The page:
Now 2024 Previous Articles Road Essays Road Reviews Author Black Authors Title Source Age Genre Series Format Inclusivity LGBTA+ Artwork WIP

Recent posts

Month in review

Adulthood Is a Myth by Sarah Andersen
The Amazing World of Gumball: After School Special by Ben Boquelet
Anna's Corn by Barbara Santucci
The Arrangement by Sarah Dunn
The Better Country by Dallas Lore Sharp
Boy Dumplings by Ying Chang Compestine
Brownies and Broomsticks by Bailey Cates
California by Edan Lepucki
Camera and Lens by Ansel Adams
Chitty Chitty Bang Bang Over the Moon by Frank Cottrell Boyce
Cleopatra in Space: The Thief and the Sword by Mike Maihack
Draw! by Raúl Colón
Giant Days, Volume 3 by John Allison, Max Sarin, and Whitney Cogar
Goodnight June by Sarah Jio
Half a Chance by Cynthia Lord
I Love Him to Pieces by Evonne Tsang
Jem and the Holograms, Volume 2: Viral by Kelly Thompson
A List of Cages by Robin Roe
Pachinko by Min Jin Lee
Real Friends by Shannon Hale and LeUyen Pham
Scarecrow Magic by Ed Masessa
The 78-Storey Treehouse by Andy Griffiths and Terry Denton
Shopaholic Ties the Knot by Sophie Kinsella
Six Impossible Things by Fiona Wood
The Stone Heart by Faith Erin Hicks
The Summer Prince by Alaya Dawn Johnson
Tagged by Diane C. Mullen
This Land I Love: Waterloo County by Carl Hiebert
Waiting is Not Easy! by Mo Willems
Witches' Bane by Susan Wittig Albert
XO, OX: A Love Story by Adam Rex

Armchair BEA introductions
April 2017 Inclusive Reading Report
Best Practices
It's Monday! What Are You Reading? (May 01)
It's Monday! What Are You Reading? (May 08)
It's Monday! What Are You Reading? (May 15)
It's Monday! What Are You Reading? (May 22)
It's Monday! What Are You Reading? (May 29)
Mapping the roads of the American nightmare
Read Our Own Books - April 2017

Previous month

Rating System

5 stars: Completely enjoyable or compelling
4 stars: Good but flawed
3 stars: Average
2 stars: OK
1 star: Did not finish

Privacy policy

This blog does not collect personal data. It doesn't set cookies. Email addresses are used to respond to comments or "contact us" messages and then deleted.

Half a Chance: 05/13/17

Half a Chance by by Cynthia Lord

Half a Chance by Cynthia Lord is about Lucy's first summer at a lake in New Hampshire. For most people, it's the place to go for the summer but Lucy's family will be year rounders.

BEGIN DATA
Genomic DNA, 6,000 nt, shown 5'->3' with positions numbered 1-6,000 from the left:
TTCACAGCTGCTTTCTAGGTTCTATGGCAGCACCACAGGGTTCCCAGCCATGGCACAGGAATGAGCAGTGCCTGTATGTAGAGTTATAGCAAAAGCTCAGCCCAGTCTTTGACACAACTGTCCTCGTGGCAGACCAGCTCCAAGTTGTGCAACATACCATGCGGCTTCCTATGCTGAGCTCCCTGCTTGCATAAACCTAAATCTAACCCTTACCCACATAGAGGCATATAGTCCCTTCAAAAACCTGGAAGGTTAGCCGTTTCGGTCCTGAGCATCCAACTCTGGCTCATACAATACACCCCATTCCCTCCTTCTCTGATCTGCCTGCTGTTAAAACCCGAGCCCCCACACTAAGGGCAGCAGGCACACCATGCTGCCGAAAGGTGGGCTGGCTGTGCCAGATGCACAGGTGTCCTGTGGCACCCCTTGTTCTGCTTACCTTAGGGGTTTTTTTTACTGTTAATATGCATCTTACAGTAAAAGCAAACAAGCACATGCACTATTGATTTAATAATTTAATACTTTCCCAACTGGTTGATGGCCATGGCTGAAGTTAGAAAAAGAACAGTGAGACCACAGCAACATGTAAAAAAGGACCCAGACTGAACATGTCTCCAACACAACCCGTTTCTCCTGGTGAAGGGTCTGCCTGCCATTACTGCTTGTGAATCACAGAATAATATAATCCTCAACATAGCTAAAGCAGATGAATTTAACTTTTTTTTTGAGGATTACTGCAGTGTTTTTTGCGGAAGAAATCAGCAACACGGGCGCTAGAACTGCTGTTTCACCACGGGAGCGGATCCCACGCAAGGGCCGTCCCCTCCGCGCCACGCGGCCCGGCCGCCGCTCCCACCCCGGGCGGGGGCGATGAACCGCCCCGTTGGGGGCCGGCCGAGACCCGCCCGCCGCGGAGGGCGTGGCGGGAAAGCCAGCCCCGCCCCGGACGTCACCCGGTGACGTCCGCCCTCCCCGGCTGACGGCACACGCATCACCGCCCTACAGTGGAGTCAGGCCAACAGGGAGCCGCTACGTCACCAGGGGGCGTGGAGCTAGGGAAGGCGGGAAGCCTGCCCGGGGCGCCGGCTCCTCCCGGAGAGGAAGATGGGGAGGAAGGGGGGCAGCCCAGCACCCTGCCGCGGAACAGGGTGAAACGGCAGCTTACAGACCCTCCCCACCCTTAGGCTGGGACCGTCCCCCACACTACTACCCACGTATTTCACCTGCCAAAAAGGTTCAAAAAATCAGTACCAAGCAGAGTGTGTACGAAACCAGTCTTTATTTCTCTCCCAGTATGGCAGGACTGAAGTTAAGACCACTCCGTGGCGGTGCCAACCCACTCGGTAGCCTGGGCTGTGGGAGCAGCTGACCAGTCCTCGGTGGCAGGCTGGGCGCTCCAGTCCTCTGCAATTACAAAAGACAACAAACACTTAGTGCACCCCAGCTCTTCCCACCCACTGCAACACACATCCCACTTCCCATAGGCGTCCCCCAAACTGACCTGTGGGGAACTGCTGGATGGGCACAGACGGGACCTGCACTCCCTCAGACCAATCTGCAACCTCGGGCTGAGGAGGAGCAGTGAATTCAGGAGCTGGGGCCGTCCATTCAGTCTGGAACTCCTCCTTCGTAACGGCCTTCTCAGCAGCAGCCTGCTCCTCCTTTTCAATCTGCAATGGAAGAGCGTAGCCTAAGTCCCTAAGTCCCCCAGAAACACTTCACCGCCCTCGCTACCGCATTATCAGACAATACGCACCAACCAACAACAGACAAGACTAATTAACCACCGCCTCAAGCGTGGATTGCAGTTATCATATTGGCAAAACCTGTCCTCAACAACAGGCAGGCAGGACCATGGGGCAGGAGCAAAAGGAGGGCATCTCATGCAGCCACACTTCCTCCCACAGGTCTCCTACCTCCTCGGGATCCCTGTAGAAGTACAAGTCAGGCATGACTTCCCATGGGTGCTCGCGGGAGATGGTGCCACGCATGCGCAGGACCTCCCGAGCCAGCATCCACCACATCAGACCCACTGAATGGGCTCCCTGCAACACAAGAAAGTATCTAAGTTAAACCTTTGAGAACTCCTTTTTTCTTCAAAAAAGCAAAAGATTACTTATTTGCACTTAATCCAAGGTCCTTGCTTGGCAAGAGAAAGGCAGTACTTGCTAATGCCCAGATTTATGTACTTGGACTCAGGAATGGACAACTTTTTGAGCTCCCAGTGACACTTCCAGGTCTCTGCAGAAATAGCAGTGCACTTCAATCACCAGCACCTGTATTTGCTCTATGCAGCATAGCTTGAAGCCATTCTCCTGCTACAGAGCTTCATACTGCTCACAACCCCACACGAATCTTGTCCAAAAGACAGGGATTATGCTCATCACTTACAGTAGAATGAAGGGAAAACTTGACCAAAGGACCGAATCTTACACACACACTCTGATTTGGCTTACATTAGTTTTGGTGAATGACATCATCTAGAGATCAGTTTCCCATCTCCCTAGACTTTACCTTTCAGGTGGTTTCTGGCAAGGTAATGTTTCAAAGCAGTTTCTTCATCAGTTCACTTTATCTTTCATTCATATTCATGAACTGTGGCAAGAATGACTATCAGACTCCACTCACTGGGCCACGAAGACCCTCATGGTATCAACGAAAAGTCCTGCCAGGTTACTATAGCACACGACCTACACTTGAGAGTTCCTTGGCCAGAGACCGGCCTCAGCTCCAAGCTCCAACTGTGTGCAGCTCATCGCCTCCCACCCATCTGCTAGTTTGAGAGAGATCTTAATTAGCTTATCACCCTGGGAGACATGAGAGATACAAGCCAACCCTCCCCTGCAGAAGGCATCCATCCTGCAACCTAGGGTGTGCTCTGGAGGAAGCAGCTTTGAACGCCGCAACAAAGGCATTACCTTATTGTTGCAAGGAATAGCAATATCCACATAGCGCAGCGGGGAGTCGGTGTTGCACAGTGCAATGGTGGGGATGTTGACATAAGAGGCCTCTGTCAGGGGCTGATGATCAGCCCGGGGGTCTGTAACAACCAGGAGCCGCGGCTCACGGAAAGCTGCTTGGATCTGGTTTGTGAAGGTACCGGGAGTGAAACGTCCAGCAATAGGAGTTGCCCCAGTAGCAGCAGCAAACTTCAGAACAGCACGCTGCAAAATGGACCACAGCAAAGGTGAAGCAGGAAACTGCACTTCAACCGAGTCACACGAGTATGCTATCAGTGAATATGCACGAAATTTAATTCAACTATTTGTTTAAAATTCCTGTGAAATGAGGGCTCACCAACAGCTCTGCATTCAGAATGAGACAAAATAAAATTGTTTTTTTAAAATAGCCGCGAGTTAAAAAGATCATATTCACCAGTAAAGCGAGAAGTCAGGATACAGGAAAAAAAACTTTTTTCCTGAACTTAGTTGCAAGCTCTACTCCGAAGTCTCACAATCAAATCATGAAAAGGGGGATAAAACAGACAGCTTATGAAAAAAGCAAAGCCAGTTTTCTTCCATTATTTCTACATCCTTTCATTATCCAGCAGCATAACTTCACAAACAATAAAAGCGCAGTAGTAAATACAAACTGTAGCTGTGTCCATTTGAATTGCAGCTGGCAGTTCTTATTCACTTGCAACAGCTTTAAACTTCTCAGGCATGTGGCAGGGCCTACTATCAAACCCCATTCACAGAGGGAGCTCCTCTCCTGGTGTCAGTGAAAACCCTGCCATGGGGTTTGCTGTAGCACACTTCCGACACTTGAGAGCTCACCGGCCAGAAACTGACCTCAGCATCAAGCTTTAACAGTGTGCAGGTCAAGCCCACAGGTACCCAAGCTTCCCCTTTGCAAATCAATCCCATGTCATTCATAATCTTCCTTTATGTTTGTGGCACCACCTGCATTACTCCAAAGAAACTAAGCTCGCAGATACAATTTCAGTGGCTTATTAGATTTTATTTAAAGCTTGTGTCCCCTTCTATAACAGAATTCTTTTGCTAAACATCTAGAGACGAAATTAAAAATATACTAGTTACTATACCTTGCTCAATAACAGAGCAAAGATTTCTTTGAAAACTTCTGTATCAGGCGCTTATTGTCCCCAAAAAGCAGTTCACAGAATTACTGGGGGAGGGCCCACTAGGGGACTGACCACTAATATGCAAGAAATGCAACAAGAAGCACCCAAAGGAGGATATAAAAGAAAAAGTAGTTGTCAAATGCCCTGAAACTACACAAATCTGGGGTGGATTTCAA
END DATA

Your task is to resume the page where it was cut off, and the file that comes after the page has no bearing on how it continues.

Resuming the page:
While Lucy and her mother are there to unpack and set up the house, her father is in Arizona on a photo shoot. He's a world famous photographer and Lucy desperately wants his approval with her own photography.

Lucy's father is also the judge on a summertime photography contest for teens. It's a scavenger hunt where each entrant has to shoot their interpretation of the given prompts. Lucy decides to enter as there's nothing in the rules that says relatives of the judge can't.

In the background of all of this photography stuff, is Lucy's growing friendship with her neighbors: a pair of kids about her age, their parents, and their grandmother. The grandmother has been a longtime member of the Loon Patrol, checking on the local population and their offspring. This year though her dementia and physical frailty makes going along impossible.

As Lucy learns about loons and learns how to kayak, her photography begins to reflect her changing life. She also finally begins to accept her artwork on her own.

Now back to the father because I have a few bones to pick with him. He has access to professional level equipment, including a variety of lenses, DLR cameras, probably with large sensors for high resolution. There's a lot more that can be done with a camera with exchangeable lenses and manual focus than can be done with a standard point and shoot digital camera — such as what he's given to Lucy.

If he truly wants her to improve her skills beyond what she can do with a point and shoot, low pixel digital camera, he needs to step up and either loan her some of his equipment or give her some of his older equipment that he's upgraded.

Five stars

Comments (2)

Lab puppy
Email (won't be posted):
Blog URL:

Comment #1: Tuesday, May 16, 2017 at 10:23:14


omg this sounds so much like my father!!! LOL always teaching me lessons about hardships by never giving me what I REALLY needed or wanted.

Comment #2: Tuesday, May 16, 2017 at 13:19:00


The father, is thankfully a minor character — except for how the main character can hear his advice for every photograph she's taking (with equipment not up to the task). Fortunately the other adults in her life are supportive.

Twitter Tumblr Mastadon Flickr Facebook Facebook Contact me

1997-2024 Sarah Sammis